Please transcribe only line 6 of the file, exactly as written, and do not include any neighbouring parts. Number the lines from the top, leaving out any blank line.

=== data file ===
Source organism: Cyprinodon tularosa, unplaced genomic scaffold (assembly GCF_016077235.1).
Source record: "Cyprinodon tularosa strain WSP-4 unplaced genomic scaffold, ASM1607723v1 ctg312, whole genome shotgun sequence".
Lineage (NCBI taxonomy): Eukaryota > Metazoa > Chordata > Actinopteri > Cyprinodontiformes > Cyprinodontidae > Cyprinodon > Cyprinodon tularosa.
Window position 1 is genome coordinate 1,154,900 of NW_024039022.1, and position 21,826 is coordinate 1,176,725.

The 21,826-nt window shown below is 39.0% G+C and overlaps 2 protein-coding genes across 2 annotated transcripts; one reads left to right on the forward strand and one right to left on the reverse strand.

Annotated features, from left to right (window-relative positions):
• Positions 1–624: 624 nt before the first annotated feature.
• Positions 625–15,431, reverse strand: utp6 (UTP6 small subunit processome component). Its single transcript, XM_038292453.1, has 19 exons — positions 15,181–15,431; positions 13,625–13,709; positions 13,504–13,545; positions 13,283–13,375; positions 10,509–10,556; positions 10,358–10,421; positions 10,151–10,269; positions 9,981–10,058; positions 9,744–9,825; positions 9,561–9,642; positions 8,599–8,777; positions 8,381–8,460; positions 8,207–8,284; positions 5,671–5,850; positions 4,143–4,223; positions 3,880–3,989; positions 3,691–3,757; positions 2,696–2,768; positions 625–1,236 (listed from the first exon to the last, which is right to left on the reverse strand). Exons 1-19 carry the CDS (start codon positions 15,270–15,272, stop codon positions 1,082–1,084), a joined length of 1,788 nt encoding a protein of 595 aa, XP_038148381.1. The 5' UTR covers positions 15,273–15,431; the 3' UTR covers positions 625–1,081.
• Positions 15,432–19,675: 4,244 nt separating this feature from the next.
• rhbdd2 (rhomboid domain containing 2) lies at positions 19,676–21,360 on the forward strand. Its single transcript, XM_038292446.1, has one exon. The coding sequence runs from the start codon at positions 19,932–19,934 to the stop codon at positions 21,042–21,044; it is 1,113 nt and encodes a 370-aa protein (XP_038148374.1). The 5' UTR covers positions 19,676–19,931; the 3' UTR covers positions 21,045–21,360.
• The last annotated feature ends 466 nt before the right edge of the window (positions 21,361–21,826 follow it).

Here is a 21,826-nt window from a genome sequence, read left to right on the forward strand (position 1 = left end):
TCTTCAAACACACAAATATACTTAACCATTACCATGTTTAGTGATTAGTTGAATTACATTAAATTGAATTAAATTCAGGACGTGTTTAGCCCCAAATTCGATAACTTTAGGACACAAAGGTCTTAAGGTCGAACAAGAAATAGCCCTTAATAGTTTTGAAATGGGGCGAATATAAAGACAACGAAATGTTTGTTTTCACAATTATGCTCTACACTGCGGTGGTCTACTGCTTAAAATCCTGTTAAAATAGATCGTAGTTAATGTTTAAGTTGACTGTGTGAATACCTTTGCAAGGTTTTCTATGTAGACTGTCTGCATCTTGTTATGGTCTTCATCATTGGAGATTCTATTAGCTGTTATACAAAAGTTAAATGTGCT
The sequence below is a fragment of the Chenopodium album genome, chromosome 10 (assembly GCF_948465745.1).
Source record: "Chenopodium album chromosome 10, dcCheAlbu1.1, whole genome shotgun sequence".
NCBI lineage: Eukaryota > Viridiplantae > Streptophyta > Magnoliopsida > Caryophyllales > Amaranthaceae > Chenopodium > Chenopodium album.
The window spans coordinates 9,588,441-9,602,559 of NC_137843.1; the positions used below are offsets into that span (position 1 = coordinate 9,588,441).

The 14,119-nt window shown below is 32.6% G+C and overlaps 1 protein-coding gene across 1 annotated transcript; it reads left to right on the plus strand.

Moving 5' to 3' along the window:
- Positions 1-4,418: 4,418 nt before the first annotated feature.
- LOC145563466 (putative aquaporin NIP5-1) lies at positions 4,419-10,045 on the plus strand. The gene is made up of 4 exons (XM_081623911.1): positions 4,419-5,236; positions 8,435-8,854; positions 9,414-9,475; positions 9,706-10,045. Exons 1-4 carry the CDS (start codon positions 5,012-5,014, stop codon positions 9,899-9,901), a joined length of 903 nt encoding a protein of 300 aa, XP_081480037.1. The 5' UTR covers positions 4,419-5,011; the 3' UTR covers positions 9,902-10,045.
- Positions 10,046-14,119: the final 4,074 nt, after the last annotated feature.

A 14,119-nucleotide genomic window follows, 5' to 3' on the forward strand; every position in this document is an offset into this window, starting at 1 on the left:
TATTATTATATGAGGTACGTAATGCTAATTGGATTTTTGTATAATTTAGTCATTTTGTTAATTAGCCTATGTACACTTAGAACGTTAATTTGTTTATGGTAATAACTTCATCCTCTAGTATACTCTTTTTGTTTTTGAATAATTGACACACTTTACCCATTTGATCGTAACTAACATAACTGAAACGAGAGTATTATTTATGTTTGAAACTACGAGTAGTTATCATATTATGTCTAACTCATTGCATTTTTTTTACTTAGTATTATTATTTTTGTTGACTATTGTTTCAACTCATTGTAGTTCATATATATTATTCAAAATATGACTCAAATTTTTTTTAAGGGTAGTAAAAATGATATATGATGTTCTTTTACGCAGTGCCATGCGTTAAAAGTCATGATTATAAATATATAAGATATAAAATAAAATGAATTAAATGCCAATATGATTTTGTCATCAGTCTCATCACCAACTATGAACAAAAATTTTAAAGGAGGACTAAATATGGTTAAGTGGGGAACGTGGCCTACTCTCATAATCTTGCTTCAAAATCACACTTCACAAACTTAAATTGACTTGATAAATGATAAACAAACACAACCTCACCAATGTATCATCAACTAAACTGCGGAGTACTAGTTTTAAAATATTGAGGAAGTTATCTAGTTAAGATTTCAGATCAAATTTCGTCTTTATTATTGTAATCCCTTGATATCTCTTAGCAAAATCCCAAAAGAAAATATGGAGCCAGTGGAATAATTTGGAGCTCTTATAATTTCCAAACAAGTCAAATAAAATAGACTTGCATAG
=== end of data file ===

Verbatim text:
Annotated features, from left to right (window-relative positions):